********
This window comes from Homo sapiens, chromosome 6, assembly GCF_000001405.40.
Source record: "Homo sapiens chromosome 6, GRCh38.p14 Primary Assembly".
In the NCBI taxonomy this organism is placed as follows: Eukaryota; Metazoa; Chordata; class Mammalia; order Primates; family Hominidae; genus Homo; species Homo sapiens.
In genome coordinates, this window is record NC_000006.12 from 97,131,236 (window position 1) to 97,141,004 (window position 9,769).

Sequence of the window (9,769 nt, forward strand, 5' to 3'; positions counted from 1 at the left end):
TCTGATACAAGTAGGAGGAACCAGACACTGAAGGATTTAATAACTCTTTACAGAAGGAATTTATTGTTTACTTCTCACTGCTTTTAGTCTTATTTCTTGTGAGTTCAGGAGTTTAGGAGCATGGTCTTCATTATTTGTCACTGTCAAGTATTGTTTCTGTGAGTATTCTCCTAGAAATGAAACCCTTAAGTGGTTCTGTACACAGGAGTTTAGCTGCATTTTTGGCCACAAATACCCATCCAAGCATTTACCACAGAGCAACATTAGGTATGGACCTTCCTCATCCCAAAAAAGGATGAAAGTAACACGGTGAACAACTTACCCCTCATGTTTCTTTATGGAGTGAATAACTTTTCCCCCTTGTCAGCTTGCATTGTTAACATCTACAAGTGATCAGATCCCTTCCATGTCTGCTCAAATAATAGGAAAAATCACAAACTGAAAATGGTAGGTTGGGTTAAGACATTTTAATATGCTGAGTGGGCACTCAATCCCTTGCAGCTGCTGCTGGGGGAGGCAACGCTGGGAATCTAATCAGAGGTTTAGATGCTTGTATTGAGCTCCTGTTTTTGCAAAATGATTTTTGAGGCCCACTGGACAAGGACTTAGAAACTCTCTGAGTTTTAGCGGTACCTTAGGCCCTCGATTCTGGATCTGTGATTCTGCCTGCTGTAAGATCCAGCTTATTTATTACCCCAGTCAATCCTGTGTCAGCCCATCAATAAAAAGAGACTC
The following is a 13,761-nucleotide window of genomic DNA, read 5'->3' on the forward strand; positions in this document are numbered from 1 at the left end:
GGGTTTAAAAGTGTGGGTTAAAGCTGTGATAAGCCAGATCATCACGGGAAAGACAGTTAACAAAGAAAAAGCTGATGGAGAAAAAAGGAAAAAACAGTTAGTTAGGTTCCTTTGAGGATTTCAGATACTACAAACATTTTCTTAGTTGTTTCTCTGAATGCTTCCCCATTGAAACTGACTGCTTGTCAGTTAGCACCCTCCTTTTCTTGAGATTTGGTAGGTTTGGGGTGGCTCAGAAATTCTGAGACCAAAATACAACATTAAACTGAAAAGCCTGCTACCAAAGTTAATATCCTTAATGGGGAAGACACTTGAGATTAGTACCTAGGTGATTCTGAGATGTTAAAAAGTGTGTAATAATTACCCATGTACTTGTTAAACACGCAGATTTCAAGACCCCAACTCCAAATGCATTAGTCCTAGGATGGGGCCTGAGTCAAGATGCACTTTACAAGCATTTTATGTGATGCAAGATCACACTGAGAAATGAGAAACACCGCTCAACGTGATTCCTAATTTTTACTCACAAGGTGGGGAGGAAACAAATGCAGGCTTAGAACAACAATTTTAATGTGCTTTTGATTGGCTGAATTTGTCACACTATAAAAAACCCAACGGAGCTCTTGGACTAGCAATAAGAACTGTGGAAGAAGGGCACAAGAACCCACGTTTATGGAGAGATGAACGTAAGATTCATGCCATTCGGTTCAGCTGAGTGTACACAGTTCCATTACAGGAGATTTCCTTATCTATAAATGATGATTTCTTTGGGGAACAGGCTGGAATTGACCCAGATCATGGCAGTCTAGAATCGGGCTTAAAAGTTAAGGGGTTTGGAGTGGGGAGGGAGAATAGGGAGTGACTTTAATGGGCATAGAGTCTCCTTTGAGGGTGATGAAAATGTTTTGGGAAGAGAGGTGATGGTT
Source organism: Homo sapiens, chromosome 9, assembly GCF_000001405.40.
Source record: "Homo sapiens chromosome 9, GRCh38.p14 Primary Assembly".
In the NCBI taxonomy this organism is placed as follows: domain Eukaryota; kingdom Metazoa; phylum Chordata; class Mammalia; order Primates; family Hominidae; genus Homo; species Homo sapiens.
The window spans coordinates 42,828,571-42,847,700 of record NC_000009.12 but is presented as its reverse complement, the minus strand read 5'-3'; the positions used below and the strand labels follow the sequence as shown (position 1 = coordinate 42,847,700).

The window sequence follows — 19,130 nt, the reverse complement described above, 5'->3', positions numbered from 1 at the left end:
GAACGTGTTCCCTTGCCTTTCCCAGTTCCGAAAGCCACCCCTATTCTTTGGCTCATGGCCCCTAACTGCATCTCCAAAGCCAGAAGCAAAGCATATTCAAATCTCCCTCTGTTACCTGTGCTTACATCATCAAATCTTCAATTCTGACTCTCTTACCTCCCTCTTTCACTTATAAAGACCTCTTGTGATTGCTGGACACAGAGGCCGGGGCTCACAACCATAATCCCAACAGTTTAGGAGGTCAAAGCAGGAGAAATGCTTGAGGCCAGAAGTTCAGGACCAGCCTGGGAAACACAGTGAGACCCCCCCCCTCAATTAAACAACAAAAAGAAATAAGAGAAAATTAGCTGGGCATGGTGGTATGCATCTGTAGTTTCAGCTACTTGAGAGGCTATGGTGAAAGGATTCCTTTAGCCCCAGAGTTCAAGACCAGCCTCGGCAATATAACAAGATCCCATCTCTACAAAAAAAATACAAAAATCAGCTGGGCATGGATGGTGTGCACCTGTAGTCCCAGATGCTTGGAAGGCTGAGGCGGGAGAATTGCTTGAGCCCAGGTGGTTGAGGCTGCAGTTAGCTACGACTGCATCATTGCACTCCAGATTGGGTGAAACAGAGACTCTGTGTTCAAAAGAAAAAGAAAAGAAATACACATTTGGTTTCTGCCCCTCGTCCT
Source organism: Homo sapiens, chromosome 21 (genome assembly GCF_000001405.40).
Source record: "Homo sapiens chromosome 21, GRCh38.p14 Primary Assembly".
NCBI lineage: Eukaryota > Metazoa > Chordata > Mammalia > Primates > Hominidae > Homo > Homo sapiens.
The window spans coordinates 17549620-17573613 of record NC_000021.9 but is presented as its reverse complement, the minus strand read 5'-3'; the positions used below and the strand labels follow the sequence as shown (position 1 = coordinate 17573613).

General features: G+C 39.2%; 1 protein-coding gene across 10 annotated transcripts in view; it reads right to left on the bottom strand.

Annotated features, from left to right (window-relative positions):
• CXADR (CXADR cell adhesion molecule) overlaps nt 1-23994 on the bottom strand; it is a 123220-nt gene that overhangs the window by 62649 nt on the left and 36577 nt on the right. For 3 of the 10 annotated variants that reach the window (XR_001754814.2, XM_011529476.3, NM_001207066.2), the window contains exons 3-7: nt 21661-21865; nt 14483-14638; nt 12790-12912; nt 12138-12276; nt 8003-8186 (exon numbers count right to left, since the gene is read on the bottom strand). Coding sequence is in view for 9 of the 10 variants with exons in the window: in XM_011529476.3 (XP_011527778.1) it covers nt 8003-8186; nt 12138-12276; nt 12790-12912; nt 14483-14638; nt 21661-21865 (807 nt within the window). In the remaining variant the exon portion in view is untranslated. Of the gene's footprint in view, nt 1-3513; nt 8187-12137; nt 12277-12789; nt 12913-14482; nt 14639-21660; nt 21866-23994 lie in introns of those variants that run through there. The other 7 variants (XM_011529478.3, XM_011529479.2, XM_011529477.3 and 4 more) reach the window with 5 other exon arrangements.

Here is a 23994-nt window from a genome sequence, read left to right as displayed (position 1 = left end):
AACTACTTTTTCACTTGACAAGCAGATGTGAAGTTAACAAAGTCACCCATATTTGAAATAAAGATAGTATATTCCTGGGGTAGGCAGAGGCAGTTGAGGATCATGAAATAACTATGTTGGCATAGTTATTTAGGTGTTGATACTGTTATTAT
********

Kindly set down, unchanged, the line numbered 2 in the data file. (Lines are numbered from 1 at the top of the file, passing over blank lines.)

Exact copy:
Source record: "Homo sapiens chromosome 6, GRCh38.p14 Primary Assembly".